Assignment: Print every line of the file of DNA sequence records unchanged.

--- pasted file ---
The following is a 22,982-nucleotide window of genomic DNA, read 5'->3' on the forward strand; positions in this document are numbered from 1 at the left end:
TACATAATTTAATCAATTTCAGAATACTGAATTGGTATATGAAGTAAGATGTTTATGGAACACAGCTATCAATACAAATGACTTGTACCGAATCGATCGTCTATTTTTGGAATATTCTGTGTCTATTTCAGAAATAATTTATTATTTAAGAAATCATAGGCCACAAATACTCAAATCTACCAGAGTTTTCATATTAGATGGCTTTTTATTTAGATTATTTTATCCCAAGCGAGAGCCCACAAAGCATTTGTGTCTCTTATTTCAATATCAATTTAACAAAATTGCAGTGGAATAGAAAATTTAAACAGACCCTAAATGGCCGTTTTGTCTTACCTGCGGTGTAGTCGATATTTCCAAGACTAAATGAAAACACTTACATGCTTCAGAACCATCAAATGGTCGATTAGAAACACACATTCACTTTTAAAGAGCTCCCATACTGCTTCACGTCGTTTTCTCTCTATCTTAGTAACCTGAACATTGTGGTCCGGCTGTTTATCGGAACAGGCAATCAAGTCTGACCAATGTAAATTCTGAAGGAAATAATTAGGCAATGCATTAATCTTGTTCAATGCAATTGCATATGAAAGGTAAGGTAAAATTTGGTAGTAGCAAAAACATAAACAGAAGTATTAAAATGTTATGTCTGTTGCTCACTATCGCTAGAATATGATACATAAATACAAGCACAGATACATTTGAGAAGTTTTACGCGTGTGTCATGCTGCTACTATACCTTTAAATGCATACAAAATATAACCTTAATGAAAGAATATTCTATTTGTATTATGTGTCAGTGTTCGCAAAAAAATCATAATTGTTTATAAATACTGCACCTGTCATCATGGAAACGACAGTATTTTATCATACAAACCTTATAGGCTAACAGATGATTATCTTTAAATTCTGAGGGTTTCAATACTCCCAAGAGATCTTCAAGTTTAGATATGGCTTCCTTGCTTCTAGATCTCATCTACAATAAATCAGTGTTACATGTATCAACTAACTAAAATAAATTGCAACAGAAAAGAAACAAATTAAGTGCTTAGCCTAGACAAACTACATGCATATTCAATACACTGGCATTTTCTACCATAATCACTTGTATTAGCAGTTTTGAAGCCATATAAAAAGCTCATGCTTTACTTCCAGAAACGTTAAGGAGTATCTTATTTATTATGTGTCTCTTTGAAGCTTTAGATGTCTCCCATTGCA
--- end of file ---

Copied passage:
The following is a 22,982-nucleotide window of genomic DNA, read 5'->3' on the forward strand; positions in this document are numbered from 1 at the left end:
TACATAATTTAATCAATTTCAGAATACTGAATTGGTATATGAAGTAAGATGTTTATGGAACACAGCTATCAATACAAATGACTTGTACCGAATCGATCGTCTATTTTTGGAATATTCTGTGTCTATTTCAGAAATAATTTATTATTTAAGAAATCATAGGCCACAAATACTCAAATCTACCAGAGTTTTCATATTAGATGGCTTTTTATTTAGATTATTTTATCCCAAGCGAGAGCCCACAAAGCATTTGTGTCTCTTATTTCAATATCAATTTAACAAAATTGCAGTGGAATAGAAAATTTAAACAGACCCTAAATGGCCGTTTTGTCTTACCTGCGGTGTAGTCGATATTTCCAAGACTAAATGAAAACACTTACATGCTTCAGAACCATCAAATGGTCGATTAGAAACACACATTCACTTTTAAAGAGCTCCCATACTGCTTCACGTCGTTTTCTCTCTATCTTAGTAACCTGAACATTGTGGTCCGGCTGTTTATCGGAACAGGCAATCAAGTCTGACCAATGTAAATTCTGAAGGAAATAATTAGGCAATGCATTAATCTTGTTCAATGCAATTGCATATGAAAGGTAAGGTAAAATTTGGTAGTAGCAAAAACATAAACAGAAGTATTAAAATGTTATGTCTGTTGCTCACTATCGCTAGAATATGATACATAAATACAAGCACAGATACATTTGAGAAGTTTTACGCGTGTGTCATGCTGCTACTATACCTTTAAATGCATACAAAATATAACCTTAATGAAAGAATATTCTATTTGTATTATGTGTCAGTGTTCGCAAAAAAATCATAATTGTTTATAAATACTGCACCTGTCATCATGGAAACGACAGTATTTTATCATACAAACCTTATAGGCTAACAGATGATTATCTTTAAATTCTGAGGGTTTCAATACTCCCAAGAGATCTTCAAGTTTAGATATGGCTTCCTTGCTTCTAGATCTCATCTACAATAAATCAGTGTTACATGTATCAACTAACTAAAATAAATTGCAACAGAAAAGAAACAAATTAAGTGCTTAGCCTAGACAAACTACATGCATATTCAATACACTGGCATTTTCTACCATAATCACTTGTATTAGCAGTTTTGAAGCCATATAAAAAGCTCATGCTTTACTTCCAGAAACGTTAAGGAGTATCTTATTTATTATGTGTCTCTTTGAAGCTTTAGATGTCTCCCATTGCA